Another recommendation is Essex and Suffolk Surnames, genealogy and local history website run by one of our FreeREG transcribers, Helen Barrell. It offers transcriptions of parish registers wills and poor law records, plus other historical documents, stories about families and interesting people, and hints and tips for research. There’s also a page of links to free online books for Essex and Suffolk genealogy - and a recommendation to try Ancestorian, which is a social network just for family history.
Staying with Essex, three more sites were recommended for this county.
Essex Family History is a site that covers the towns and villages in the Dengie Hundred area in eastern Essex. As the site states: “Family history research has two strands – firstly, finding specific data about your ancestors; and then secondly, finding out how they lived and what their world was like.” Accordingly, the site divides its data into two areas. The Family History index includes data ranging from BMD and trade directories to court records and sporting records. The Local History index provides links to information about the area’s local and social history – for example, 'buildings and physical features', 'everyday life' or 'village statistics'.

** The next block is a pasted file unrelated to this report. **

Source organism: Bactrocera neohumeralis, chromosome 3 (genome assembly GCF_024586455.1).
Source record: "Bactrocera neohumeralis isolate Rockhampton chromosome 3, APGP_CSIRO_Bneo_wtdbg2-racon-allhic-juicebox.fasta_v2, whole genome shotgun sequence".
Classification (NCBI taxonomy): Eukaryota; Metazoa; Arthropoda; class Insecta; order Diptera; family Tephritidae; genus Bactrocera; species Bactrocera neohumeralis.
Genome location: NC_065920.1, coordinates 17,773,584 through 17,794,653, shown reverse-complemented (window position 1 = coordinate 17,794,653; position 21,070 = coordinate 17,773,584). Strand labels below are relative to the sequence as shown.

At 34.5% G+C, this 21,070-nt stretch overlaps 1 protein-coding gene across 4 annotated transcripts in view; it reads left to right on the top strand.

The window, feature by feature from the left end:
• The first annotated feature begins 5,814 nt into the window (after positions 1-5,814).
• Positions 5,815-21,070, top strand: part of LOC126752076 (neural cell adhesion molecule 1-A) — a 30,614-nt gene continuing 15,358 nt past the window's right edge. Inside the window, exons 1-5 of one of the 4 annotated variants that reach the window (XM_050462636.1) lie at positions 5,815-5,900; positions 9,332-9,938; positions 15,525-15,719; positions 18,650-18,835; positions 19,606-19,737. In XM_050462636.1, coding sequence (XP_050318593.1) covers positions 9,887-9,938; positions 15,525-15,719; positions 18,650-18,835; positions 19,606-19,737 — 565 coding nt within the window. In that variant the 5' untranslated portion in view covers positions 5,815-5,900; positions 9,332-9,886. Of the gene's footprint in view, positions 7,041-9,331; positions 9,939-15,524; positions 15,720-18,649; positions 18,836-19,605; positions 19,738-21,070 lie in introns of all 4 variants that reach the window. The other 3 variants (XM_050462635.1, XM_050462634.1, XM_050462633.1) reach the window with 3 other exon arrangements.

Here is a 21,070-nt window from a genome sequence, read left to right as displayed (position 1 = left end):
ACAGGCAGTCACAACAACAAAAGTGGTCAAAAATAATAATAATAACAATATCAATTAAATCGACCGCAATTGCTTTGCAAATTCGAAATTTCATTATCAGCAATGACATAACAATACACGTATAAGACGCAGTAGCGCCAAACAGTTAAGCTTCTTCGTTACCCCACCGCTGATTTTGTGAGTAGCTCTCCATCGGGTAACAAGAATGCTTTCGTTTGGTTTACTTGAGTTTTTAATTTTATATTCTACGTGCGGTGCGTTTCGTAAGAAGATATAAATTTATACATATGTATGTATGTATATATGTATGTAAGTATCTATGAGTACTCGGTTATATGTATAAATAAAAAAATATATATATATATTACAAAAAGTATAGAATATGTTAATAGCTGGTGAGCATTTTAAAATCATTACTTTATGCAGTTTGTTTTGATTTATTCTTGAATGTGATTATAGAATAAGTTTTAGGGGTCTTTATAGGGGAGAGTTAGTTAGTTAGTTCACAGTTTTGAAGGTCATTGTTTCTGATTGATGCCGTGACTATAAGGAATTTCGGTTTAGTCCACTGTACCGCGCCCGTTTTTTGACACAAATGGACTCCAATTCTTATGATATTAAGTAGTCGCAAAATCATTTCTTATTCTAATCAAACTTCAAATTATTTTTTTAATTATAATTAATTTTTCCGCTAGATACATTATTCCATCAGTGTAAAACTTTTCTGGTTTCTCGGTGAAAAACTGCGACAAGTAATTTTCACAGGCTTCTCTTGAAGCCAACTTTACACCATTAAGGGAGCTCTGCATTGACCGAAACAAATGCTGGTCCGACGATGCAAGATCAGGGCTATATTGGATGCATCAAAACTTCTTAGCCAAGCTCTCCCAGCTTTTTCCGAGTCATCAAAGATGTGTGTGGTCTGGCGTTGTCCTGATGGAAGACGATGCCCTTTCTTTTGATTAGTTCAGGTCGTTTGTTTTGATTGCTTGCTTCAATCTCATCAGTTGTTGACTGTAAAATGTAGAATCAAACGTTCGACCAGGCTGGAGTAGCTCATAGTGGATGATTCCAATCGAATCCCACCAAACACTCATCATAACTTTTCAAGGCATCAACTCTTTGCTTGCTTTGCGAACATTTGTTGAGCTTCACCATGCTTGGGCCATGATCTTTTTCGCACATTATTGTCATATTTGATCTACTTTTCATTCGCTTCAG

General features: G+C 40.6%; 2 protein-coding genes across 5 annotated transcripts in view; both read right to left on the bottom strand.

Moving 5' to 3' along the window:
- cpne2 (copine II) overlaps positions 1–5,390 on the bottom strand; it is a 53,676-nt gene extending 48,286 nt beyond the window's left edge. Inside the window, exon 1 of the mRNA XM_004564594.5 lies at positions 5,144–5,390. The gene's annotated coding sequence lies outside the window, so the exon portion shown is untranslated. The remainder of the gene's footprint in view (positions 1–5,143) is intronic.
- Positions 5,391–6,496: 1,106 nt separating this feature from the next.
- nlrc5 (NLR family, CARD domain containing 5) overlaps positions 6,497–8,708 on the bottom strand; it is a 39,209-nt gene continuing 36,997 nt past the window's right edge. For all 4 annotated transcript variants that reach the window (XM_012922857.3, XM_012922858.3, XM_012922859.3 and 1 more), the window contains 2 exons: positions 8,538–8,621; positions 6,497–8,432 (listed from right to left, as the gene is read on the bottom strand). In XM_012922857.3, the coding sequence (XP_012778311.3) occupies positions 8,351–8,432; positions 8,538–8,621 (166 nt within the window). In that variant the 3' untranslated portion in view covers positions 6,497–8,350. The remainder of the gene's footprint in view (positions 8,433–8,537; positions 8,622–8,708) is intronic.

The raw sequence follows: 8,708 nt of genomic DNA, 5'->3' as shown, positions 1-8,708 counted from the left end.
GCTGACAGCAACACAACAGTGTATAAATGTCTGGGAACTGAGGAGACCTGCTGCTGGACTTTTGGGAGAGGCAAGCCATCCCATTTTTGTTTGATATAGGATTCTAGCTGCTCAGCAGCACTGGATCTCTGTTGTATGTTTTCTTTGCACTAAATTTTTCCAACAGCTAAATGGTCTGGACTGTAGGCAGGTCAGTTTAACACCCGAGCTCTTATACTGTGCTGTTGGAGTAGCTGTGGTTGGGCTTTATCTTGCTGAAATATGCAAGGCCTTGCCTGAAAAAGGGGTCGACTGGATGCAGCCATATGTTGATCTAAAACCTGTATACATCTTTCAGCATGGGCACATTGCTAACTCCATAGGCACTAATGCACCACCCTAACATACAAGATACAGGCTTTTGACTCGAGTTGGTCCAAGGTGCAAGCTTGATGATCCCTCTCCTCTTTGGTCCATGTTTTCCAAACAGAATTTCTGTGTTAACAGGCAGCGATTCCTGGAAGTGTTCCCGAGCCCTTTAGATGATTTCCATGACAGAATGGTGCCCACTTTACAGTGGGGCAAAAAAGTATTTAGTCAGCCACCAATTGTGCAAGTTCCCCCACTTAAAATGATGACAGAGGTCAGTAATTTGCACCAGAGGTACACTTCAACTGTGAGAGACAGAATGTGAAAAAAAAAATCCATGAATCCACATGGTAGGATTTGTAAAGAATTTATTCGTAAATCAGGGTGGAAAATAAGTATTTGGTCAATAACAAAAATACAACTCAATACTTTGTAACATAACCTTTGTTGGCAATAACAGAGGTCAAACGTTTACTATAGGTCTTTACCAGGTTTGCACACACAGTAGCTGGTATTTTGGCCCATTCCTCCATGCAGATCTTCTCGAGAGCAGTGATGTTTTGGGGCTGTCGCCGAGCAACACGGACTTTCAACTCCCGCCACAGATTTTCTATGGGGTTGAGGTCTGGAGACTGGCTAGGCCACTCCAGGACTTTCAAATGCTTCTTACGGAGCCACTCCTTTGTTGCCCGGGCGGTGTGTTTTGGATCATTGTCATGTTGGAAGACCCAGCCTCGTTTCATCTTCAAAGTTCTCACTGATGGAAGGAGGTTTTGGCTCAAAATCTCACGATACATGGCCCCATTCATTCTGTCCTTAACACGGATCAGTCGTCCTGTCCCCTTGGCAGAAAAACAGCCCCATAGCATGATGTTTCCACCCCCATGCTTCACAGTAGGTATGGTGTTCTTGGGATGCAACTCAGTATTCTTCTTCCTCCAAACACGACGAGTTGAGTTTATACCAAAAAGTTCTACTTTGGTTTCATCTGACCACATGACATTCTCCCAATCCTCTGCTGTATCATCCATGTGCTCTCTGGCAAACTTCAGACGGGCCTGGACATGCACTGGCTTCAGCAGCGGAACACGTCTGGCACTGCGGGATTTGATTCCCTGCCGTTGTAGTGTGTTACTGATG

If your Essex ancestor was in the military, this site may help Military in Essex Family History. It covers the Essex Military, in its various forms, from 1415 up to 1958 when the Essex Regiment was amalgamated into the Royal Anglian Regiment. Or perhaps your ancestor was in the Police? If so, the Essex Police Museum could be a useful resource. It holds a large collection of service records for officers who served over 80 years ago, links to 'History Notebooks' free publications, and a digital archive of editions of the Essex Police newspaper.
And last, but not least, the Tameside Local & Family History site was recommended. It concentrates mostly on pre-1837 resources for the towns which make up Tameside and are not available elsewhere online. There are photographs, transcriptions of trade directories, census returns, and tax assessments; historical articles about Tameside people and places; and a forum.
Waiting to be discovered
Thank you to everyone who submitted their recommendations – reviewing the sites has been an eye-opener for us, and just goes to show how many other similar sites must be ‘out there’. It’s just a question of looking for them, and listening out for suggestions. So, our volunteer with her Sutherland Highlander soldier should take heart – there’s still much more she can learn about him and the family. It’s just waiting to be discovered.